The Days After the Attack on Pearl Harbor

The Days After the Attack on Pearl Harbor

Punahou’s yearlong centennial celebration was still fresh in everyone’s mind when the school year opened in September 1941. Student spirits were high, school projects received enthusiastic support from faculty and alumni, and enrollment stood at 1,450, with more children of military service members arriving every week. But just months later, the future of Punahou School was suddenly in question as the campus took on a significant role at the start of World War II.


Sunday, Dec. 7, 1941
7:55 a.m.

The first Japanese assault wave commences the attack on Pearl Harbor. The air raid lasts until 9:45 a.m.

Just Before Noon:

  • Fires break out on McCully Street and at Lunalilo Elementary School. These events make the danger seem even more real, and suddenly very close to campus.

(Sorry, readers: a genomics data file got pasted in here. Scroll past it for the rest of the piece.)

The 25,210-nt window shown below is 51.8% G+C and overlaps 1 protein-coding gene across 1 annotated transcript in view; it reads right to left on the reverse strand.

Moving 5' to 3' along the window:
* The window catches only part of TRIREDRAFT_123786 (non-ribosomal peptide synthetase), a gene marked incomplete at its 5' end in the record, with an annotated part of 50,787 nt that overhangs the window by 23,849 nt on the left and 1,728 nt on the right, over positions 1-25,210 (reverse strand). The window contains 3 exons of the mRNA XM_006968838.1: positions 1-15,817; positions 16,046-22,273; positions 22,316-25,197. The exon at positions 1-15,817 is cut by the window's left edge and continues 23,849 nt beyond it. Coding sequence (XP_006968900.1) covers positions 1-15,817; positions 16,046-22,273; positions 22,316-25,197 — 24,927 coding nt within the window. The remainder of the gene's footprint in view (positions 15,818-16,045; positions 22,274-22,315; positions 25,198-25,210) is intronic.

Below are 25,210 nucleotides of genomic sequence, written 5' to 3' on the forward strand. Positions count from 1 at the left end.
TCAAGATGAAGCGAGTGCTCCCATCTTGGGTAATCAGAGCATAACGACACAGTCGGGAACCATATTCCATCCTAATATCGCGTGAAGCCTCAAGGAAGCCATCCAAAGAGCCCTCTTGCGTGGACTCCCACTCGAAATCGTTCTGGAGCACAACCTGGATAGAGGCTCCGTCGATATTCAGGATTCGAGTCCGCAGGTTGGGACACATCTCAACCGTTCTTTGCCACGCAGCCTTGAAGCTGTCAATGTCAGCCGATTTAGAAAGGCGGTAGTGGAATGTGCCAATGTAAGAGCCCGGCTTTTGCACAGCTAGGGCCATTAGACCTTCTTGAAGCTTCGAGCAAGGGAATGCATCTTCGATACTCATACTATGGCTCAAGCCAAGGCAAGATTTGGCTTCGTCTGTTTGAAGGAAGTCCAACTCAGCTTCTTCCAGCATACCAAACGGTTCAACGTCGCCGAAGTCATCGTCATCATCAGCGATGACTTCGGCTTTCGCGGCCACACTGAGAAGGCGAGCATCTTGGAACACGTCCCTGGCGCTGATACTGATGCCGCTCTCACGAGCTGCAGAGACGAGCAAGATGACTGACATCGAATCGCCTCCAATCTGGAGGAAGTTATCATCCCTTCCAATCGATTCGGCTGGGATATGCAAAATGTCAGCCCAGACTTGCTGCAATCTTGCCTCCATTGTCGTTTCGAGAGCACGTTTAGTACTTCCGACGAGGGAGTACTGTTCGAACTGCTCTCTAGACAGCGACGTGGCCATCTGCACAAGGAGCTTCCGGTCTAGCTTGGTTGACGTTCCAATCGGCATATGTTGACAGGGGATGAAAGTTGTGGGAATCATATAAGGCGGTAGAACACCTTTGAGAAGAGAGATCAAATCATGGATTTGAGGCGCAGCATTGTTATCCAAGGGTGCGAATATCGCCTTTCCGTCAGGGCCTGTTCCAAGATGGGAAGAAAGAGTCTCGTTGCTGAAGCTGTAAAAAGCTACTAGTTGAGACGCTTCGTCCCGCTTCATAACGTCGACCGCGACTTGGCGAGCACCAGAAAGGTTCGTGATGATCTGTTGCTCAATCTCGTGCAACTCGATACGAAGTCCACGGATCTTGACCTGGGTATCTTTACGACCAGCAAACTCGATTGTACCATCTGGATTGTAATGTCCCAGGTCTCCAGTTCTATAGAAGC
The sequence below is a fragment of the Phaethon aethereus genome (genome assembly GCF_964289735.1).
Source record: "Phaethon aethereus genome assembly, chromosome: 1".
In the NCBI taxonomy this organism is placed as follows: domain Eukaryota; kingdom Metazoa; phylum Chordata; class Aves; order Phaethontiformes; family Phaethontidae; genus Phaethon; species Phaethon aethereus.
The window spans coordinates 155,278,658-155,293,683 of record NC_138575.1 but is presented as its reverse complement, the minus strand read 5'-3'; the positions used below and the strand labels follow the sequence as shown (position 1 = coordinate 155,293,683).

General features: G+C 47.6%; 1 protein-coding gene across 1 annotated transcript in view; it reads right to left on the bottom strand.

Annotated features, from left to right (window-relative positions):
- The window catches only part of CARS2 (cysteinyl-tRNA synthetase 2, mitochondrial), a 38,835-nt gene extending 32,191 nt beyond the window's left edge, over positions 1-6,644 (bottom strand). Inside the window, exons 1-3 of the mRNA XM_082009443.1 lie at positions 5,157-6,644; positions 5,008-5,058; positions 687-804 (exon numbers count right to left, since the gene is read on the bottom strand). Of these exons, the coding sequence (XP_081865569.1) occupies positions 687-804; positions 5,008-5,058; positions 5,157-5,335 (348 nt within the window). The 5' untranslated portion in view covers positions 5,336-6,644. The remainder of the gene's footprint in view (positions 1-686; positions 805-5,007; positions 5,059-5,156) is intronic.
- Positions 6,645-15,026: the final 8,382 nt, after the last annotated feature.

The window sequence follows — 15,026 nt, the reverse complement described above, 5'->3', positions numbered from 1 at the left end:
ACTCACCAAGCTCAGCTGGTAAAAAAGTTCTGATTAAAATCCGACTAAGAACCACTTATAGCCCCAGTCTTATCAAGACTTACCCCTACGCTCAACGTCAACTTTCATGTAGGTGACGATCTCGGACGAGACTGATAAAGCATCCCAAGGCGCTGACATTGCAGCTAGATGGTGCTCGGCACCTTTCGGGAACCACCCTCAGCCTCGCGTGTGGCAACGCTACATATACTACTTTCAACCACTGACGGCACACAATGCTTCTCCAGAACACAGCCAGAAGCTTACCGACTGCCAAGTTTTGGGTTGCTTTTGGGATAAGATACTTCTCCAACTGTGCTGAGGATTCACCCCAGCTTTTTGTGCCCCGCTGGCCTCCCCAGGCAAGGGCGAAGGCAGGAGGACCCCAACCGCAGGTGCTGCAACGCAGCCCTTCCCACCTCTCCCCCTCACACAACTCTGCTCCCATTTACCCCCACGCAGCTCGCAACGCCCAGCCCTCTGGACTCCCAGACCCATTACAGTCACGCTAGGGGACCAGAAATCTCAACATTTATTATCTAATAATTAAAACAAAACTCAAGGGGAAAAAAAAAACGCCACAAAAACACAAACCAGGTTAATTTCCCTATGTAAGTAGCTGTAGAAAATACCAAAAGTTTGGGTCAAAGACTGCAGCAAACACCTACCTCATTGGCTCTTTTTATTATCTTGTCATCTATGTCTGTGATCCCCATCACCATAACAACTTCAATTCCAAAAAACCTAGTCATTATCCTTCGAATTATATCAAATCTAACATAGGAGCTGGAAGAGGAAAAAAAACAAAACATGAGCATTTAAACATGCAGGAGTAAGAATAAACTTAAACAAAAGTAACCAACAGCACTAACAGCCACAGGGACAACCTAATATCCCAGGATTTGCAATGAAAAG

• Teachers and girls on the upper floors of Castle Hall (which at this time was a dormitory for boarding students) pack their belongings and drag their mattresses into the basement for the night.

Radio broadcast announces orders from the Military Government for the closing of all schools and for complete blackout at dusk.

4 p.m.
The Punahou faculty men meet and a roster of patrol assignments for the night is drawn up. The patrols rely on faculty men and Wilcox Hall boys to guard different areas of the campus from 6 p.m. to 6 a.m. They are armed with ROTC rifles without firing pins, sticks, a length of pipe and a plumber’s hammer.

9 p.m.
An anti-aircraft shell falls between Pauahi Hall and Montague Hall, doing no other damage than shattering window glass.

Monday, Dec. 8, 1941
Between 1 — 2 a.m.

  • U.S. Army Corps of Engineers arrive at Punahou’s main gate and immediately move onto campus and occupy Cooke Hall, Alexander Hall and Pauahi Hall.
  • The school switchboard is taken over by the engineers and the school operator is called to put it into operation.

5 a.m.
Cafeteria Manager Nina “Peggy” Brown, in charge of Dole Hall, is ordered to provide breakfast for 750 men.